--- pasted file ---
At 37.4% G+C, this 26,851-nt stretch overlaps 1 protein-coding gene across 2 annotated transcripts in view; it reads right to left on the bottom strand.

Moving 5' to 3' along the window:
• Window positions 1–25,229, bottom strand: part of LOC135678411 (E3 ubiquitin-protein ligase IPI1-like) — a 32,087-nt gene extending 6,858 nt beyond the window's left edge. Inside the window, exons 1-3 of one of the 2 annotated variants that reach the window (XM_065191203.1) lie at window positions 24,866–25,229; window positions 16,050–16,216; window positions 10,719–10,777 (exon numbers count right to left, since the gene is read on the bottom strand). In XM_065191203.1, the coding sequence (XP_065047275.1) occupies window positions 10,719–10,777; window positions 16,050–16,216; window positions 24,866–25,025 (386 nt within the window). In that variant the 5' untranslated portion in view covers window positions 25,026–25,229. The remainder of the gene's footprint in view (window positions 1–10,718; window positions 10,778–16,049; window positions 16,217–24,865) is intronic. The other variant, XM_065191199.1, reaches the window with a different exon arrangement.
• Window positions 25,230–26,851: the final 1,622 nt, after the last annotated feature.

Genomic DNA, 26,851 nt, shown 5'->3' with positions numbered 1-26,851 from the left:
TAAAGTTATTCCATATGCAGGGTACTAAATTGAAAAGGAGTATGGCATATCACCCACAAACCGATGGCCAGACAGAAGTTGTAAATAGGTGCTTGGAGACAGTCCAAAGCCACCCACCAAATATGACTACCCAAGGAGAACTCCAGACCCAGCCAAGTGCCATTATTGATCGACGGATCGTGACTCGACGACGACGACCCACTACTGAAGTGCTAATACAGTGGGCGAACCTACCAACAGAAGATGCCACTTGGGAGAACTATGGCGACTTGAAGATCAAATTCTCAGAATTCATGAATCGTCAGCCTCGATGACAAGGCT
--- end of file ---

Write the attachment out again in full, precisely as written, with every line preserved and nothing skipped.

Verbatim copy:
At 37.4% G+C, this 26,851-nt stretch overlaps 1 protein-coding gene across 2 annotated transcripts in view; it reads right to left on the bottom strand.

Moving 5' to 3' along the window:
• Window positions 1–25,229, bottom strand: part of LOC135678411 (E3 ubiquitin-protein ligase IPI1-like) — a 32,087-nt gene extending 6,858 nt beyond the window's left edge. Inside the window, exons 1-3 of one of the 2 annotated variants that reach the window (XM_065191203.1) lie at window positions 24,866–25,229; window positions 16,050–16,216; window positions 10,719–10,777 (exon numbers count right to left, since the gene is read on the bottom strand). In XM_065191203.1, the coding sequence (XP_065047275.1) occupies window positions 10,719–10,777; window positions 16,050–16,216; window positions 24,866–25,025 (386 nt within the window). In that variant the 5' untranslated portion in view covers window positions 25,026–25,229. The remainder of the gene's footprint in view (window positions 1–10,718; window positions 10,778–16,049; window positions 16,217–24,865) is intronic. The other variant, XM_065191199.1, reaches the window with a different exon arrangement.
• Window positions 25,230–26,851: the final 1,622 nt, after the last annotated feature.

Genomic DNA, 26,851 nt, shown 5'->3' with positions numbered 1-26,851 from the left:
TAAAGTTATTCCATATGCAGGGTACTAAATTGAAAAGGAGTATGGCATATCACCCACAAACCGATGGCCAGACAGAAGTTGTAAATAGGTGCTTGGAGACAGTCCAAAGCCACCCACCAAATATGACTACCCAAGGAGAACTCCAGACCCAGCCAAGTGCCATTATTGATCGACGGATCGTGACTCGACGACGACGACCCACTACTGAAGTGCTAATACAGTGGGCGAACCTACCAACAGAAGATGCCACTTGGGAGAACTATGGCGACTTGAAGATCAAATTCTCAGAATTCATGAATCGTCAGCCTCGATGACAAGGCT